# A System of Equations Begging for Generalization

Here is problem #672 from The Pentagon magazine published by Kappa Mu Epsilon. The problem and the solution below are by Jose Luis Diaz-Barrero, Universitat Politecnica de Catalunya, Barcelona, Spain:

Find all positive solutions of the following system of equations:

$\left\{ \begin{array}{6,2} x_{1} + x_{2} + x_{3} =& x_{4}^{2} \\ x_{2} + x_{3} + x_{4} =& x_{5}^{2} \\ x_{3} + x_{4} + x_{5} =& x_{6}^{2} \\ x_{4} + x_{5} + x_{6} =& x_{1}^{2} \\ x_{5} + x_{6} + x_{1} =& x_{2}^{2} \\ x_{6} + x_{1} + x_{2} =& x_{3}^{2} \end{array} \right.$

Solution Find all positive solutions of the following system of equations:

$\left\{ \begin{array}{6,2} x_{1} + x_{2} + x_{3} =& x_{4}^{2} \\ x_{2} + x_{3} + x_{4} =& x_{5}^{2} \\ x_{3} + x_{4} + x_{5} =& x_{6}^{2} \\ x_{4} + x_{5} + x_{6} =& x_{1}^{2} \\ x_{5} + x_{6} + x_{1} =& x_{2}^{2} \\ x_{6} + x_{1} + x_{2} =& x_{3}^{2} \end{array} \right.$

If the problem has a solution, i.e. if there are six positive numbers $x_{i},\space i=1,\ldots ,6$ then there are among them a smallest and a largest. Assume

$x_{a}\le x_{i}\le x_{b},\space i=1,\ldots ,6.$

Then (thinking of the indices as arranged cyclically):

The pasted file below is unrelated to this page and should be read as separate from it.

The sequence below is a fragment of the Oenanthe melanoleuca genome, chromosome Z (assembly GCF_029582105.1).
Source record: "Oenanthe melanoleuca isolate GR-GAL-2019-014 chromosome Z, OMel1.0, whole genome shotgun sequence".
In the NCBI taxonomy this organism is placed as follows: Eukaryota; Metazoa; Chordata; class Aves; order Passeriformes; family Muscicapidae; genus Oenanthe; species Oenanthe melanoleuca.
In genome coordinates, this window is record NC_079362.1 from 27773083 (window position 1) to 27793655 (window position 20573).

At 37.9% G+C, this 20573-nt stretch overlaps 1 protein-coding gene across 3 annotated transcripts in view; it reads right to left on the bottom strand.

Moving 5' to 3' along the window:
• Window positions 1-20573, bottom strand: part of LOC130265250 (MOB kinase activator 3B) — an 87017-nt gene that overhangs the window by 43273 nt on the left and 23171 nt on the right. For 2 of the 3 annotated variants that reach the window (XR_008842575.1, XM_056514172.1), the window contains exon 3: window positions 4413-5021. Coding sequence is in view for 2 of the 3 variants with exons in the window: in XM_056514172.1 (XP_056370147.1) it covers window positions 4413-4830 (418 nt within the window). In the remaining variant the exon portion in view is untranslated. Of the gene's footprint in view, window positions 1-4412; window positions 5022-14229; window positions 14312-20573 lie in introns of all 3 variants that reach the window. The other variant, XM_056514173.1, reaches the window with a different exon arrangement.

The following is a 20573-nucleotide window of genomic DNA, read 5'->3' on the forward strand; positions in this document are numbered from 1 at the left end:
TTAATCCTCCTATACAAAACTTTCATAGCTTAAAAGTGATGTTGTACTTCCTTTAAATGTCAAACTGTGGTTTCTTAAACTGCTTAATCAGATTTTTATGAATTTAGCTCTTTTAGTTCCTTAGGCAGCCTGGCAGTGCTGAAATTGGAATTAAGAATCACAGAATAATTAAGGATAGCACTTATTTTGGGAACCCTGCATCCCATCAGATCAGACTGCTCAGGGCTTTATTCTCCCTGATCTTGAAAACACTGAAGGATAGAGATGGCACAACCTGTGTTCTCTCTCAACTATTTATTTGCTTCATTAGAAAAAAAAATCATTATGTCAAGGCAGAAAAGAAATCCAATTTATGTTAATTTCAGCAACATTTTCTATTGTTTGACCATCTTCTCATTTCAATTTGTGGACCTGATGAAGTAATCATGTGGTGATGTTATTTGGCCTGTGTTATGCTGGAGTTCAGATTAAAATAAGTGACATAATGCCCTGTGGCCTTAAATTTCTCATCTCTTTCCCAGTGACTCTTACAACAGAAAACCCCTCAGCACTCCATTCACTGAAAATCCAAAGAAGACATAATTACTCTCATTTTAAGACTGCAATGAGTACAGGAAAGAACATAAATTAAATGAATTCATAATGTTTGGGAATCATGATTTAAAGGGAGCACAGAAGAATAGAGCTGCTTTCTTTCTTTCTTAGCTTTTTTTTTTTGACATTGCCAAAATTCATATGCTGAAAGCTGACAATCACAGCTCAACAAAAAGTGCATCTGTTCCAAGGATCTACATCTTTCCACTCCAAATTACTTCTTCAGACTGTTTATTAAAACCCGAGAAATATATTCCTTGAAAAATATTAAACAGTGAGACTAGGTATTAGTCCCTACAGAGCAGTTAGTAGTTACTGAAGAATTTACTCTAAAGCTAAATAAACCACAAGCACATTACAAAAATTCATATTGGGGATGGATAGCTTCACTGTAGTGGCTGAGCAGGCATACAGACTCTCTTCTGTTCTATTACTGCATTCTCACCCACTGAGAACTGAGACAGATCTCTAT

$3x_{a}\le x_{a-3} + x_{a-2} + x_{a-1} = x_{a}^{2},$

implying $x_{a}\ge 3$. Similarly, $x_{b}\le 3$, from which all six numbers equal $3$. Now it is immediate that $(3,3,3,3,3,3)$ does indeed solve the system.

This is a curious result that reminds me of equation $x^{x^x}=3$. The latter could have been modified by adding the number of exponents $x$ with changing the solution (which, incidentally, was $x=3$.)

Here, too, the fact that there are $6$ equations in $6$ variables is not important. As long as in each equation the left-hand side is the sum of three successive variables, any number of equations $n\gt 3$ would lead to the same solution. An extra universality is obtained by scaling the variables to be all $1$s:

$x_{i} + x_{i+1} + x_{i+2} = 3x_{i+3}^{2}, \space i=1, ..., n, \space n \gt 3.$

In this form, a generalization is immediate:

$x_{i} + x_{i+1} + \ldots + x_{i+k-1} = kx_{i+k}^{2}, \space i=1, ..., n, \space n \gt k.$

And when push comes to shove, the exponent can also be replaced:

$x_{i} + x_{i+1} + \ldots + x_{i+k-1} = kx_{i+k}^{\alpha}, \space i=1, ..., n, \space n \gt k, \space\alpha \gt 0.$

All of these systems succumb to Jose Luis' approach.